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Understanding the Green Deal
The Green Deal is a government sponsored framework, designed to pay for energy-efficiency improvements to buildings (domestic and non-domestic) but without the property owner having to pay up front.
Green Deal finance can be taken out to pay for measures such as loft, cavity or solid wall insulation (internal or external), a new boiler or even renewable 'micro-generation' systems such as solar panels. A full list of eligible energy improvement measures is available on the Department of Energy and Climate Control (DECC) website.
The main driver of the Green Deal from the Government's perspective is to reduce Carbon Dioxide emissions in the most cost effective way. By reducing energy usage, as well as saving money, we can reduce greenhouse gas emissions and slow the rate of climate change.
Forming the basis of the Green Deal arrangement is the 'golden rule' which determines how much finance can be borrowed to fund the planned improvements. The Green Deal’s Golden Rule states that the energy savings a property makes in a 25 year period (it is possible to choose a shorter period of time, but return on investment must be paid for within the time period) must be equal to or more than the cost of implementing the changes in the first place. In other words, the energy saving measure should pay for itself.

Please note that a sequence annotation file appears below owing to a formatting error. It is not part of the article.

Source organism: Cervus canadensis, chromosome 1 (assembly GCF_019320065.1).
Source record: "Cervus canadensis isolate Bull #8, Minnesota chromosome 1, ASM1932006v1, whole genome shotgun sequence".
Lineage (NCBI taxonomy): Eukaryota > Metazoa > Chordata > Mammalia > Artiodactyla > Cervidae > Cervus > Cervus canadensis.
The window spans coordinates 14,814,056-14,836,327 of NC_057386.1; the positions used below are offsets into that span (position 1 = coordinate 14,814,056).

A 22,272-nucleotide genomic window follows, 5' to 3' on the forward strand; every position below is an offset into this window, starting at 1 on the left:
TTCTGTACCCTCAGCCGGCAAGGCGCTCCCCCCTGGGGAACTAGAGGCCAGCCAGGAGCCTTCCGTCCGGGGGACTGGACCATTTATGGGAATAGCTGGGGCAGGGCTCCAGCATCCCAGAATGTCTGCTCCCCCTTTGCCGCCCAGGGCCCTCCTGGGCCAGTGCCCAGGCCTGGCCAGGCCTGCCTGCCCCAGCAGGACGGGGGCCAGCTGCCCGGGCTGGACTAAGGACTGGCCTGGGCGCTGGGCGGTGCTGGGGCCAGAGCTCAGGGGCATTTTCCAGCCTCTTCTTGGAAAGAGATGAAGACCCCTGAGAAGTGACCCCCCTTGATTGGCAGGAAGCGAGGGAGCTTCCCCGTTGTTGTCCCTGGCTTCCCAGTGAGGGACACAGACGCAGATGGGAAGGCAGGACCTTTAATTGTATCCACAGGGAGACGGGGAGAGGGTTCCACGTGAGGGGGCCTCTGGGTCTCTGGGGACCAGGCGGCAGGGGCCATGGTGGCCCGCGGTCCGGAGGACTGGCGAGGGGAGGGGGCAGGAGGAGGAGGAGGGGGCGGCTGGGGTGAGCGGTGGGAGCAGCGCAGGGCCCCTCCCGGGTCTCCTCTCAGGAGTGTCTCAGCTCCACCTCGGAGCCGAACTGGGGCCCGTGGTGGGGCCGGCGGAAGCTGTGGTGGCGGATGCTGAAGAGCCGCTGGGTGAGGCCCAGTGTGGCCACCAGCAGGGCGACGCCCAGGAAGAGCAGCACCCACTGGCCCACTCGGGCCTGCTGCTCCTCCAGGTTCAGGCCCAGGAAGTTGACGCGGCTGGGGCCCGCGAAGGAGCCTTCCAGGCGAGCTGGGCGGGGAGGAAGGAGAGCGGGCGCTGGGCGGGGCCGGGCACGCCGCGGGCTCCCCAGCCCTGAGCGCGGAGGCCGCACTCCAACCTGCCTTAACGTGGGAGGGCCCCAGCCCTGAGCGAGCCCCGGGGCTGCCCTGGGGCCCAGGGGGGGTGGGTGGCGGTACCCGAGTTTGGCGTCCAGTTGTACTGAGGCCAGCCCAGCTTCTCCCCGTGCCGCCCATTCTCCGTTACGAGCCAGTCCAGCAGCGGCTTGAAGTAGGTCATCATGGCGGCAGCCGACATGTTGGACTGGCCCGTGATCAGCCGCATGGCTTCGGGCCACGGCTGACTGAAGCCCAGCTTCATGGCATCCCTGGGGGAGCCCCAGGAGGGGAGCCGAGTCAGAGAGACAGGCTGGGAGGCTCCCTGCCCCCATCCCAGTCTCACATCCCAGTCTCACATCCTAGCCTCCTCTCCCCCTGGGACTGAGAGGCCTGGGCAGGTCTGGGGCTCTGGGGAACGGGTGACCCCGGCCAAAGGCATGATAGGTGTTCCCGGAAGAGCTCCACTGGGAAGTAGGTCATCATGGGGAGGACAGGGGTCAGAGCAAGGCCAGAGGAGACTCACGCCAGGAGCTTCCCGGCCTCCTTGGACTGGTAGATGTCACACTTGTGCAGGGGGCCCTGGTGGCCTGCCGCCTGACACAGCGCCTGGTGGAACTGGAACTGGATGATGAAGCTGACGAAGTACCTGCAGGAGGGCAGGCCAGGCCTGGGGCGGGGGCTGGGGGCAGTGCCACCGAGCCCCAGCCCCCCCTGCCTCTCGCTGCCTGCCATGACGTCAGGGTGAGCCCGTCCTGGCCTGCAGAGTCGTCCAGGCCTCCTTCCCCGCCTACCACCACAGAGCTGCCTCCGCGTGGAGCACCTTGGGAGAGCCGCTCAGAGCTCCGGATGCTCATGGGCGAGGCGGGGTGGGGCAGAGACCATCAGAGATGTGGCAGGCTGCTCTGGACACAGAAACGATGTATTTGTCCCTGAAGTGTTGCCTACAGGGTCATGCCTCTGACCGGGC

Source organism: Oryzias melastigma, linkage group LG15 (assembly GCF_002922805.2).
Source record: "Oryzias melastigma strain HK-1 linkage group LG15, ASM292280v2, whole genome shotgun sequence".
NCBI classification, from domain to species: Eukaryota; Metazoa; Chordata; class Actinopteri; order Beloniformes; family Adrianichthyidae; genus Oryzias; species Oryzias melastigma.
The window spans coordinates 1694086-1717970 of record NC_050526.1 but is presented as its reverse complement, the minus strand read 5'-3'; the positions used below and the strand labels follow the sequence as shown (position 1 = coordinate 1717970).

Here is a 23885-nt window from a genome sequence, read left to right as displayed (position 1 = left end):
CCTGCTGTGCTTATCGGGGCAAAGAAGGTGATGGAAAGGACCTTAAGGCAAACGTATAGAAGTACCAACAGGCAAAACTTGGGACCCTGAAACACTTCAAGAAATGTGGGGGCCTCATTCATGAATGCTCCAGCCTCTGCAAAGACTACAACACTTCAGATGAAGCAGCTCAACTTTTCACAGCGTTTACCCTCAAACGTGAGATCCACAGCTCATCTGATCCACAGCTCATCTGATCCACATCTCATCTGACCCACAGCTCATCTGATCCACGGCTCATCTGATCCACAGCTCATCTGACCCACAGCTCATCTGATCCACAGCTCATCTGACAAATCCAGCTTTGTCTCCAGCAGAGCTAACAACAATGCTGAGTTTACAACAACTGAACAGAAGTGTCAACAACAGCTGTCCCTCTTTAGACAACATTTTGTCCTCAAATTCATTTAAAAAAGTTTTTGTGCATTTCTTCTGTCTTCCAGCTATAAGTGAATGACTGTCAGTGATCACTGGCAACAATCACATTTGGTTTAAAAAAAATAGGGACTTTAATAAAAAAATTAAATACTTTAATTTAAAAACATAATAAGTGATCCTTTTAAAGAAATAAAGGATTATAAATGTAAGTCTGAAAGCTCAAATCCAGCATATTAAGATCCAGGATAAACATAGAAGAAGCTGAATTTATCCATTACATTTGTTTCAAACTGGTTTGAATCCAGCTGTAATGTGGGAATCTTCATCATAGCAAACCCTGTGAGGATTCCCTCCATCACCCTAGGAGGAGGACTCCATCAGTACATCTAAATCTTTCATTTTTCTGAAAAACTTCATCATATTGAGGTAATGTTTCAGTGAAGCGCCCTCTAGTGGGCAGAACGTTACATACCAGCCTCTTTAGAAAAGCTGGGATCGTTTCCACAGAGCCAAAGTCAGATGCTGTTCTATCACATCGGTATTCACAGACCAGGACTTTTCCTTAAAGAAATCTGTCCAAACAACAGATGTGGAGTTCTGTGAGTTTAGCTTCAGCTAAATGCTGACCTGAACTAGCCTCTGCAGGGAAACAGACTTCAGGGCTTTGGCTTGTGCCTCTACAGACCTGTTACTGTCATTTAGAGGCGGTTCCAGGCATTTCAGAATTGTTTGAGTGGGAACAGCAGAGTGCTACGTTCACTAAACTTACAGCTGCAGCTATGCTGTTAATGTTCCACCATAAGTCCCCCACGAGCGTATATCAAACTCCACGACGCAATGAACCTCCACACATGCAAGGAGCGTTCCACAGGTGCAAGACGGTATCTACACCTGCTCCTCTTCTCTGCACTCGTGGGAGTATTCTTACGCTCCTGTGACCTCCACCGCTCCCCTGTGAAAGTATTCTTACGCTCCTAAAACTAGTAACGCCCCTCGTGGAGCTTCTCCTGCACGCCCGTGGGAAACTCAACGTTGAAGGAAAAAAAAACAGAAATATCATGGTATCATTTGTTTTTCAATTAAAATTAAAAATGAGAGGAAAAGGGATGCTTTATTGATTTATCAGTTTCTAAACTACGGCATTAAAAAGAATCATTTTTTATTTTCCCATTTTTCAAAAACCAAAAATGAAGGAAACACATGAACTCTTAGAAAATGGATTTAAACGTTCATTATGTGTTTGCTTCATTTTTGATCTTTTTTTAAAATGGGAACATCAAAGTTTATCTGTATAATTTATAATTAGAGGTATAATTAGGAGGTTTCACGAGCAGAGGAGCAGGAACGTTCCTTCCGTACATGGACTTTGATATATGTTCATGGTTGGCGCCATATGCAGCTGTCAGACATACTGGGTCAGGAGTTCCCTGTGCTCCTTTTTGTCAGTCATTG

Payments for improvement measures are taken through the property's monthly electric bill. This payment remains with the property and transfers to the new owner in the event of any property sale.
The first stage in the process is for the property owner to contact an accredited Green Deal Assessor who will survey the property. During the assessment, the assessor may ask questions about the property, the number of occupants, construction method (i.e. does it have cavity walls), they should inspect the loft space, check for pipe and water cylinder insulation, type of heating system & boiler, energy efficient light bulbs, draught proofing measures etc. All of which will have an impact on energy efficiency.
The assessor will produce a Green Deal advice report. This is made up of an Energy Performance Certificate (EPC) a basic assessment of the fabric of the building, which ranks the building’s energy efficiency on a scale of A to G, and an Occupancy Assessment, which is personalised based on your own energy use.
Based on the observations and findings, the assessor may also make recommendations for energy efficient improvement measures to improve the energy efficiency and rating.
Following the assessment, a Green Deal Provider will arrange for the installation of the agreed energy efficiency measures through an authorised installer and arrange the financing with the Electricity supplier.
It is worth noting that some Green Deal Providers also offer the assessment service, this can help with continuity in dealing with a single organisation. The cost of an assessment may also vary, with some providers offering the service free, other independent assessors typically £99-£150.
For more information, visit the Green Deal section on the DECC website.